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Birth of our planet

The earth formed around 4.578 billion years ago by accretion from the solar nebula. In one description, accretion can be explained as the growth of a massive object by gravitationally attracting more matter, typically gaseous matter in an accretion disc. Another description, in the nebular theory, explains accretion as a collision and sticking of cooled microscopic dust and ice particles electrostatically, in protoplanetary discs and Gas giant protoplanet systems, eventually leading to planetesimals which gravitationally accrete more small particles and other planetesimals. Planetismals are those bodies which have reached sizes of approximately one kilometer, after which they can attract each other directly through their mutual gravity, enormously aiding further growth into moon-sized protoplanets

The atmosphere: Volcanic outgassing likely created the primordial atmosphere, but it contained almost no oxygen and would have been toxic to humans and most modern life. Much of the Earth was molten because of extreme volcanism and frequent collisions with other bodies. One very large collision is thought to have been responsible for tilting the Earth at an angle and forming the Moon. Over time, such cosmic bombardments ceased, allowing our planet to cool and form a solid crust. Water that was brought here by comets and asteroids condensed into clouds and the oceans took shape. Earth was finally hospitable to life, and the earliest forms that arose enriched the atmosphere with oxygen. Life on Earth remained small and microscopic for at least a billion years. Then, during the Cambrian period of the Phanerozoic eon, it experienced a rapid diversification into many of its modern forms.

The oldest meteorite fragments found on Earth are about 4,540 million years old; this, coupled primarily with the dating of ancient lead deposits, has put the estimated age of Earth at around that time. The Moon has the same composition as Earth’s crust but does not contain an iron-rich core like the Earth’s. Many scientists think that about 40 million years later a planetoid struck the Earth, throwing into orbit crust material that formed the Moon. Another hypothesis is that the Earth and Moon started to coalesce at the same time but the Earth, having much stronger gravity, attracted almost all the iron particles in the area.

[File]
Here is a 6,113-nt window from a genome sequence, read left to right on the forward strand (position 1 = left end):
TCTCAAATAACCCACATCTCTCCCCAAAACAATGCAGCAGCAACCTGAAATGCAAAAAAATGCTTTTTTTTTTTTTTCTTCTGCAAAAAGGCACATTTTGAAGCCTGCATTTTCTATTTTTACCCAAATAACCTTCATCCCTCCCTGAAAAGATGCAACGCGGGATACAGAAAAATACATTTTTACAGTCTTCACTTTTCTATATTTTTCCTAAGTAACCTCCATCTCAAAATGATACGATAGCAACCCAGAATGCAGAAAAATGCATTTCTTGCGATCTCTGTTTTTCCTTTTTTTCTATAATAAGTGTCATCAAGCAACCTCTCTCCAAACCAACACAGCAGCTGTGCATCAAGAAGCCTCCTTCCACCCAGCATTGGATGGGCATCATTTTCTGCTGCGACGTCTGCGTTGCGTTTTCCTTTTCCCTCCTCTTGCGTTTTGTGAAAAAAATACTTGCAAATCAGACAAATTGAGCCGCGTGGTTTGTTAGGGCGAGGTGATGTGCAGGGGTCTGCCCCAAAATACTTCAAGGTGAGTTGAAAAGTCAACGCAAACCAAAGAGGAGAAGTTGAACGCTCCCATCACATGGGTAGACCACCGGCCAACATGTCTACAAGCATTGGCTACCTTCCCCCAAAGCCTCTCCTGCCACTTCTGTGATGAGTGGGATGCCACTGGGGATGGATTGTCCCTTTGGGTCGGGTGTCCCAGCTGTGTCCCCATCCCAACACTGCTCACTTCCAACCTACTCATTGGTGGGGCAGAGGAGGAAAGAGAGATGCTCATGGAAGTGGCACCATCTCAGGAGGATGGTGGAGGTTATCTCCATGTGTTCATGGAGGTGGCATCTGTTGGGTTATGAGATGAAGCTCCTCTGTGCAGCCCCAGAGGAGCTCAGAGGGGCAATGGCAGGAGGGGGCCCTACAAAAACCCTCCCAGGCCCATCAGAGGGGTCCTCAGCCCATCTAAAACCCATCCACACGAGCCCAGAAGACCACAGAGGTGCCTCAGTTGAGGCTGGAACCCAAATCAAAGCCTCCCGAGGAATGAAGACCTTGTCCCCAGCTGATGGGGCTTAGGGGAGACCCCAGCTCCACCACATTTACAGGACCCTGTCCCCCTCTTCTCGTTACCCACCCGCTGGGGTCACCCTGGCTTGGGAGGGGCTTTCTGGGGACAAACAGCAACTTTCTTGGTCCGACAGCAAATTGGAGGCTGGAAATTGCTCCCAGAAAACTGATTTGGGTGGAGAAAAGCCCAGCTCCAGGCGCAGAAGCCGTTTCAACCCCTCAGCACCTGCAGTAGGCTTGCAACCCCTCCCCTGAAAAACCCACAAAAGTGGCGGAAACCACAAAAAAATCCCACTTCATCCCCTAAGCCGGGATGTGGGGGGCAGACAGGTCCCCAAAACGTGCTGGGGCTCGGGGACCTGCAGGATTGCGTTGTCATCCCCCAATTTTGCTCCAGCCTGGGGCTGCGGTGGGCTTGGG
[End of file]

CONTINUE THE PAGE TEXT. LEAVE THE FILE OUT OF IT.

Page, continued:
Until recently the oldest rocks found on Earth were about 3,800 million years old, leading scientists to believe for decades that Earth’s surface had been molten until then. Accordingly, they named this part of Earth’s history the Hadean eon, whose name means “hellish”. However analysis of zircons formed 4,400 to 4,000 million years ago indicates that Earth’s crust solidified about 100 million years after the planet’s formation and that the planet quickly acquired oceans and an atmosphere, which may have been capable of supporting life.

Evidence from the Moon indicates that from 4,000 to 3,800 million years ago it suffered a Late Heavy Bombardment by debris that was left over from the formation of the Solar system, and the Earth should have experienced an even heavier bombardment due to its stronger gravity. While there is no direct evidence of conditions on Earth 4,000 to 3,800 million years ago, there is no reason to think that the Earth was not also affected by this late heavy bombardment. This event may well have stripped away any previous atmosphere and oceans; in this case gases and water from comet impacts may have contributed to their replacement, although volcanic outgassing on Earth would have contributed at least half compared to the hydrogen burning phase.

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